I thought of myself as an unconventional candidate for a Fulbright grant. After all, I was in my late twenties and only a part-time graduate student. But I thought of myself as curious person with a deep appreciation for travel – a hardworking student, with a genuine interest in better understanding my own Scandinavian heritage. As I’ve come to learn, there is no “conventional” Fulbright candidate.
My Fulbright application was designed around a “Capstone research project,” the final requirement of my graduate program. My study focused on the market effects of Norway’s energy rating scheme for buildings (read: energy efficiency report card for your home), and I was fortunate to have secured an affiliation with the University of Oslo’s Center for Development and the Environment. The Center has a strong reputation for its research – equally important; it has a long history of assembling international perspectives on pressing environmental issues.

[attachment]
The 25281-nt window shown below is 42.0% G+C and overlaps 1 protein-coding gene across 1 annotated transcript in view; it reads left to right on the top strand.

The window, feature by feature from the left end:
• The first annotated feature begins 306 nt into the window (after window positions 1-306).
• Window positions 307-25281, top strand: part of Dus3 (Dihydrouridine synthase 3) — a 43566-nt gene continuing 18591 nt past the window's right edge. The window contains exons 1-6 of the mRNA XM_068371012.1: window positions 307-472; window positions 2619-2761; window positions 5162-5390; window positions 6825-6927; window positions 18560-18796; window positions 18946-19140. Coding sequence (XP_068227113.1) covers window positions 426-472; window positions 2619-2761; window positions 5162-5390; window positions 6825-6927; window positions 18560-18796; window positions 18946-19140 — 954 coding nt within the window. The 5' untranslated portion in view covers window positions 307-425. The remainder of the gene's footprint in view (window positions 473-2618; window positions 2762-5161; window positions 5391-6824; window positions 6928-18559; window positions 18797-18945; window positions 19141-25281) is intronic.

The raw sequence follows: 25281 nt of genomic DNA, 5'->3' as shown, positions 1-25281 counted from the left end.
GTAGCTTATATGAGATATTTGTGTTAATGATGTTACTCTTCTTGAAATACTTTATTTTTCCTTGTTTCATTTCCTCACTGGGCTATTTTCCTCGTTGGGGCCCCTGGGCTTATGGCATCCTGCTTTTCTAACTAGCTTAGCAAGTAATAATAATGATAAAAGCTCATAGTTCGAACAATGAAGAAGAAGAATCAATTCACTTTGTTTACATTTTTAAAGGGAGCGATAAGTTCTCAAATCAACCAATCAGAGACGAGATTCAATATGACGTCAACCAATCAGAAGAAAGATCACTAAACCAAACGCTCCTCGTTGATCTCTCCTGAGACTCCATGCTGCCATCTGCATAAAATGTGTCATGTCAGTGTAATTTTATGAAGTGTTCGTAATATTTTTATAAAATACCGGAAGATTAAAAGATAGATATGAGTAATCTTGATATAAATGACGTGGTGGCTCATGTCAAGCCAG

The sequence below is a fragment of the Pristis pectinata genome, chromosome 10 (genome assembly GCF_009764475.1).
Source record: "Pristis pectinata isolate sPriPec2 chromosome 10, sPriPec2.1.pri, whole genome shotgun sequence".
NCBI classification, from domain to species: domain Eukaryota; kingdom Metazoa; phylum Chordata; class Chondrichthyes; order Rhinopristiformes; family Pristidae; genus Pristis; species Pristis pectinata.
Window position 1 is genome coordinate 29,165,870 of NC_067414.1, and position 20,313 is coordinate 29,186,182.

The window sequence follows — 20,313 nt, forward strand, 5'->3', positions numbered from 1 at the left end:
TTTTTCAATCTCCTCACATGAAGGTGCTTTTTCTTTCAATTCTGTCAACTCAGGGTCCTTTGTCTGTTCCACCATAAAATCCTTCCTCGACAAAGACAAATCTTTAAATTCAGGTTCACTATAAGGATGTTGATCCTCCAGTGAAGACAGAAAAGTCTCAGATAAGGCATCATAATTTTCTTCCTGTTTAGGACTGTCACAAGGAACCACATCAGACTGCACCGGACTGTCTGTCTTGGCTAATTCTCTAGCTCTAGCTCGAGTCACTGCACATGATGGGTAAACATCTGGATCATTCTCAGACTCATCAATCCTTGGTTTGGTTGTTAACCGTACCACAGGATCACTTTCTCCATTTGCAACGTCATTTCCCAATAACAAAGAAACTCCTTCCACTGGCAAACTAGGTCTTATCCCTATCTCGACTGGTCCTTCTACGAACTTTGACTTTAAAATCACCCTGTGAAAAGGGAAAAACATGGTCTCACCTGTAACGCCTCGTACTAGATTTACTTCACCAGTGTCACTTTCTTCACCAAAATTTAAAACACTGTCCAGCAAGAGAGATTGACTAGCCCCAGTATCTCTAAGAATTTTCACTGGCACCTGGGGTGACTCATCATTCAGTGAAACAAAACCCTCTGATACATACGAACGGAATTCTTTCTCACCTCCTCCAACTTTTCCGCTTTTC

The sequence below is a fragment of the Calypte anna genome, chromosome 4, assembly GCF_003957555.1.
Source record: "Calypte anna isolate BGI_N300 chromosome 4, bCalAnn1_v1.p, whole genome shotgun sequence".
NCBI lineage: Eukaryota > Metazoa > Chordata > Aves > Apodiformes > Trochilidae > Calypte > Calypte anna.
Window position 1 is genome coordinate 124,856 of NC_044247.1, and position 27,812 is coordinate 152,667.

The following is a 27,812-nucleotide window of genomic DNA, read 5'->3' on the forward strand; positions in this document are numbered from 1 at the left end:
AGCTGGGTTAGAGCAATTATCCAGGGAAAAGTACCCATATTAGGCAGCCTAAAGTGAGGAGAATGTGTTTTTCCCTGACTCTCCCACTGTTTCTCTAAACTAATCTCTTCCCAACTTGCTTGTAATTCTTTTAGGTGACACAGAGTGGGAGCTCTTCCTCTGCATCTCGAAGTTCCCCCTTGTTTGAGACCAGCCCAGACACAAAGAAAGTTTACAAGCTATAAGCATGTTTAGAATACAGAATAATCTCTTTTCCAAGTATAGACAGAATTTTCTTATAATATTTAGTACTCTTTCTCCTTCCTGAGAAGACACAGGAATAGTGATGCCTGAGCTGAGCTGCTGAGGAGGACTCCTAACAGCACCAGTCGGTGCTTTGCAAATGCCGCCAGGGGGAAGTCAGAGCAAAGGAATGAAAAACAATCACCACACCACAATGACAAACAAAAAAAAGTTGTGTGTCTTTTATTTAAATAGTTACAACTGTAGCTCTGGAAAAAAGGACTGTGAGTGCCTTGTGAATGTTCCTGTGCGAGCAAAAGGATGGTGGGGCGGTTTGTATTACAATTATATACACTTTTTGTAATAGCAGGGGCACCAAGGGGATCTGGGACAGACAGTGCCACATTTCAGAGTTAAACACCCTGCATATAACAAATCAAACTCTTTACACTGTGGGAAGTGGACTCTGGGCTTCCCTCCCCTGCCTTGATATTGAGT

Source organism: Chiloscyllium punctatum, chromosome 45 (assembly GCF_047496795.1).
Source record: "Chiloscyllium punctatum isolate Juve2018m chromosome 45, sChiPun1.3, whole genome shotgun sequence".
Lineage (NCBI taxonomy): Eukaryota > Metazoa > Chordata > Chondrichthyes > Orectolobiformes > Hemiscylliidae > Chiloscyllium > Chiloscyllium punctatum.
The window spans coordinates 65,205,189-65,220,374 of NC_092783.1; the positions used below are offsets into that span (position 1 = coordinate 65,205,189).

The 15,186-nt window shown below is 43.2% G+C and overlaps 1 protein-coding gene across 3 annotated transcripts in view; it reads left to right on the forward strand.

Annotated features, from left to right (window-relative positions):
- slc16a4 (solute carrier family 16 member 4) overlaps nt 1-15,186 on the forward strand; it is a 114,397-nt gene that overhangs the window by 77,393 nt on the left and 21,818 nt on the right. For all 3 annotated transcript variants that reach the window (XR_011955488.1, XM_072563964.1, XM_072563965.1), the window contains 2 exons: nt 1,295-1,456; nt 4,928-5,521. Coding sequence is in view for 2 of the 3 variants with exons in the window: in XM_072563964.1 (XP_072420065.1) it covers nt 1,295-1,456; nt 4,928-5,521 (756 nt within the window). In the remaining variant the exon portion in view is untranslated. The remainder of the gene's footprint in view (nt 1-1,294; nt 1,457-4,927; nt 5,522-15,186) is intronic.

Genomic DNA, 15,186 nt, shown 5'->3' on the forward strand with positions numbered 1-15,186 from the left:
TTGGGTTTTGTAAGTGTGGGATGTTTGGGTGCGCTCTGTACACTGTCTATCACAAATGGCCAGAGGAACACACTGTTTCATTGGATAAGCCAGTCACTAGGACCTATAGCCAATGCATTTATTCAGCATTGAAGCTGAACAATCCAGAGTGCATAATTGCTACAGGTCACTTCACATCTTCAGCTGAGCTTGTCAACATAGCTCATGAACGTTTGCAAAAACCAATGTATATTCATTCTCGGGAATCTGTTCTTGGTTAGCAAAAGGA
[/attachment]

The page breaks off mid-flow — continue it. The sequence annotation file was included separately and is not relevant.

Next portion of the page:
I recall my first dinner at a colleague’s home, about three weeks into my stay. I arrived at a small apartment situated about 10 kilometers north of Oslo. It was a cool September evening, and dusk was just settling in over the city.